This page has been archived and commenting is disabled.

As New Greek Bonds Tumble To All Time Lows, Is Greece About To Re-Default In 5 Days?

Tyler Durden's picture


Back on May 5th, before the shocking outcome of the Greek elections was known, and before anyone had even heard of the May 15th €430 million bond maturity, we explicitly warned that in the case of continued lack of government in the country (predicting the inability to form a gogvernment) that, "it is unlikely that Greece can persist under anarchy, especially with another critical event coming due: a €430 million payment on an international law bond that matures on May 15, and whose owners have held out from the PSI process (remember that? apparently not all has been swept under the rug). In fact we now know that the Norwegian sovereign wealth fund could very well be the entity that will demand payment and when it doesn't get it will promptly proceed to sue Greece." Indeed, as explained, the bond is held by non-PSI holders, and it has international-law covenants, in other words by parties non compliant to the PSI agreement and whose claims must be satisfied unless total chaos were to break out in the sovereign arena! Which means that for all the rhetoric about the successful Greek PSI with acceptance rates of nearly 97%, it is one tiny issue that can derail the whole process and send Greece into an out of control default.

 Recall what only Zero Hedge warned back in January: "while the bulk of the bonds, or what is now becoming obvious is the junior class, can be impaired with impunity (pardon the pun), it is the UK-law, or the non-domestic indenture, bonds, which are the de facto fulcrum security. And since the notional outstanding here is tiny, it is quite easy to build up a blocking stake in the bonds and to obtain full control of the process" It appears that more have grasped this outcome, and now 5 days ahead of D-Day are once again dumping all exposure to the bond which some other hedge funds called a "No-Brainer" and the "Trade of the Year."

First: here is what Bloomberg followed up with a few days after our post:

Two months after forcing through the biggest-ever sovereign bond restructuring, Greece once again faces the prospect of becoming the first developed nation to default on its debt.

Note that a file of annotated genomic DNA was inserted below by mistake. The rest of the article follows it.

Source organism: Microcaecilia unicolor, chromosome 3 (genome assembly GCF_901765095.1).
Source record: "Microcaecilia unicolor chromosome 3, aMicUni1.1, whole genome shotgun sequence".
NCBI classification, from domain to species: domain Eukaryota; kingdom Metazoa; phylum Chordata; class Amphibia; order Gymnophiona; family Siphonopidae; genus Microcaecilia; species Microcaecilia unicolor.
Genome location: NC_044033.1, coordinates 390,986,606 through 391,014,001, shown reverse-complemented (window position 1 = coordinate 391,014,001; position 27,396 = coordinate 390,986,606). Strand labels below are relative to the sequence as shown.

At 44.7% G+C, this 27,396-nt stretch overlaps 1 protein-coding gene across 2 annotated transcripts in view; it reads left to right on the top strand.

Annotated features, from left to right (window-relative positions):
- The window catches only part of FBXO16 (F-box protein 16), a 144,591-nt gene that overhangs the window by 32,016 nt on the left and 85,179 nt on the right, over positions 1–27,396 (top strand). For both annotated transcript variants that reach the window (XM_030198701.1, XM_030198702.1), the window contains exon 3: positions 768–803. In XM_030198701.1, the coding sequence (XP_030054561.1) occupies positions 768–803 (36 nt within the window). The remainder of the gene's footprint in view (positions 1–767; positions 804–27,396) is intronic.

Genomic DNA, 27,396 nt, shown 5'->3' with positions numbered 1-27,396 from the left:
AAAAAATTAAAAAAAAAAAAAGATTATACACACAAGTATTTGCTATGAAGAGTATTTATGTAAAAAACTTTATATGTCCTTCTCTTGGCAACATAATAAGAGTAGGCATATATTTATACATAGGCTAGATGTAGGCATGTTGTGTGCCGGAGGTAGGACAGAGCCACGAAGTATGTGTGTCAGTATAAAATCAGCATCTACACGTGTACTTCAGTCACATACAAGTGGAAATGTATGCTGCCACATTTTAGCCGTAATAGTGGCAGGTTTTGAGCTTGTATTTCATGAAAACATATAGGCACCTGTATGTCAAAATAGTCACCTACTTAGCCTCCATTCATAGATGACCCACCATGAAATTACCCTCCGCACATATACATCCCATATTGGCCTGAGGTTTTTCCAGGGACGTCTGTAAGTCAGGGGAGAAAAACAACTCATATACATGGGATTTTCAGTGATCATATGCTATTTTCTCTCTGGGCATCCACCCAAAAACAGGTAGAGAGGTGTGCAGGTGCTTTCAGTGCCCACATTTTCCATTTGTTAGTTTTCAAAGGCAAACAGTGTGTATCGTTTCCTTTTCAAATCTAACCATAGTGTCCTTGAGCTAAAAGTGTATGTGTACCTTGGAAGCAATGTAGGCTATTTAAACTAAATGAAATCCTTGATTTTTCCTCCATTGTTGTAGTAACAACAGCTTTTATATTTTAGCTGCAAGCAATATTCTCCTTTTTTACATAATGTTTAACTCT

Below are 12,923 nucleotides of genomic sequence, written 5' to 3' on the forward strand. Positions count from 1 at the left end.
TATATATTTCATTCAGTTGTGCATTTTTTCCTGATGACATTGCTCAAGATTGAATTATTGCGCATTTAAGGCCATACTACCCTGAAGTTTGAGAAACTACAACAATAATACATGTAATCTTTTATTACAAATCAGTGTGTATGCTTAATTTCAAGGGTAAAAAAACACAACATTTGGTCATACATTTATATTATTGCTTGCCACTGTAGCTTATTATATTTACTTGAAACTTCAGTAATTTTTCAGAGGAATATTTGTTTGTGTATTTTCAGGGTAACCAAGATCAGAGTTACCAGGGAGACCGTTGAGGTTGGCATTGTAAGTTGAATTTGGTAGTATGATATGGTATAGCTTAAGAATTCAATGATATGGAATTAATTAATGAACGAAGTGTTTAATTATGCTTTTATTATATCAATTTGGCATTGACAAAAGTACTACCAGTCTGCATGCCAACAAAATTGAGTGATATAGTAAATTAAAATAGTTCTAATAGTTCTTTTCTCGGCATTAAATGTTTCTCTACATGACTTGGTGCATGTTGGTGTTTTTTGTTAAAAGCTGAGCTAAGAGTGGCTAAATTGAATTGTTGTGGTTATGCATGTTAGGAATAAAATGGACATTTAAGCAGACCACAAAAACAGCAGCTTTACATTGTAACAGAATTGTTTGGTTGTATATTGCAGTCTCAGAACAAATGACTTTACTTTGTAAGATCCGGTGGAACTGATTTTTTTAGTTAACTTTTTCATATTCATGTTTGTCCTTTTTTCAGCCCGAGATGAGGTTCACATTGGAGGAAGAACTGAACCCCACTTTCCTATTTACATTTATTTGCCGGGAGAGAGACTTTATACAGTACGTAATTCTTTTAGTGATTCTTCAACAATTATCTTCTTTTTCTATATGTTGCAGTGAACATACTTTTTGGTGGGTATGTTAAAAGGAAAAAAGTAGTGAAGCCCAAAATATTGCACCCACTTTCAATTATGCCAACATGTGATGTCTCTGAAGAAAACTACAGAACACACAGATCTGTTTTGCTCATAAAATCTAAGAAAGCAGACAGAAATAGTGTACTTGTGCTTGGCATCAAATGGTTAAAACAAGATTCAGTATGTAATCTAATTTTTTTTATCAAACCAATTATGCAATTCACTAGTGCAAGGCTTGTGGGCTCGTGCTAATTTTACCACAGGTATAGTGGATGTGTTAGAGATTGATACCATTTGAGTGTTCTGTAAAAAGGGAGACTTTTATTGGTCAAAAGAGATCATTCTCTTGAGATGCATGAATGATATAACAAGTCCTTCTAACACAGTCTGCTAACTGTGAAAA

A decision to pay the holdout foreign-law bond investors may have to involve the so-called troika of the European Commission, European Central Bank and IMF, which are supervising the country’s bailout.


If they decide to pay, Germany and the troika have to come up with the money,” said ITC’s Koutras. If Greece doesn’t pay, the foreign parties “will have to approve it,” he said.


Amadeu Altafaj, a spokesman at the European Commission in Brussels, said in an e-mail that a decision on whether to pay holdouts “is a decision of Greece and only of Greece.” An ECB spokesman in Frankfurt declined to comment and an IMF spokeswoman in Washington didn’t respond to an e-mail.


As Greece struggles to restructure its economy and stay in the euro region, politics may trump longer-term considerations such as continued access to capital markets. Along with a decision on the bonds, the new government will be under pressure to implement 3 billion euros of cuts immediately, followed by another 12 billion euros in 2013 to 2014, according to UBS AG analysts led by Stephane Deo in London.


Greece achieved a high participation rate in the PSI debt exchange because almost all of its debt was governed by domestic law. Parliament legislated to insert so-called collective action clauses, or CACs, into terms of the notes retroactively, allowing a qualified majority of bondholders to agree on a loss that holdouts would also be legally obliged to accept.


Bonds governed by foreign law aren’t susceptible to such treatment by the Greek Parliament, meaning that any decision to default may land a new government in a foreign court where it would have to defend its actions.


“So far, everything has been done legally in Greece,” said Athanasios Vamvakidis, the head European currency strategist at Bank of America Corp. in London. “Failure to pay would be clearly illegal. They will lose in court, and it will cost Greece and the euro zone more in the end.”

In other words, a verbatim, if rather dumbed down, transposition of everything we warned back in January.

And second, here is why anytime someone tells you a trade is a "No Brainer", and is "the trade of the year", you should run...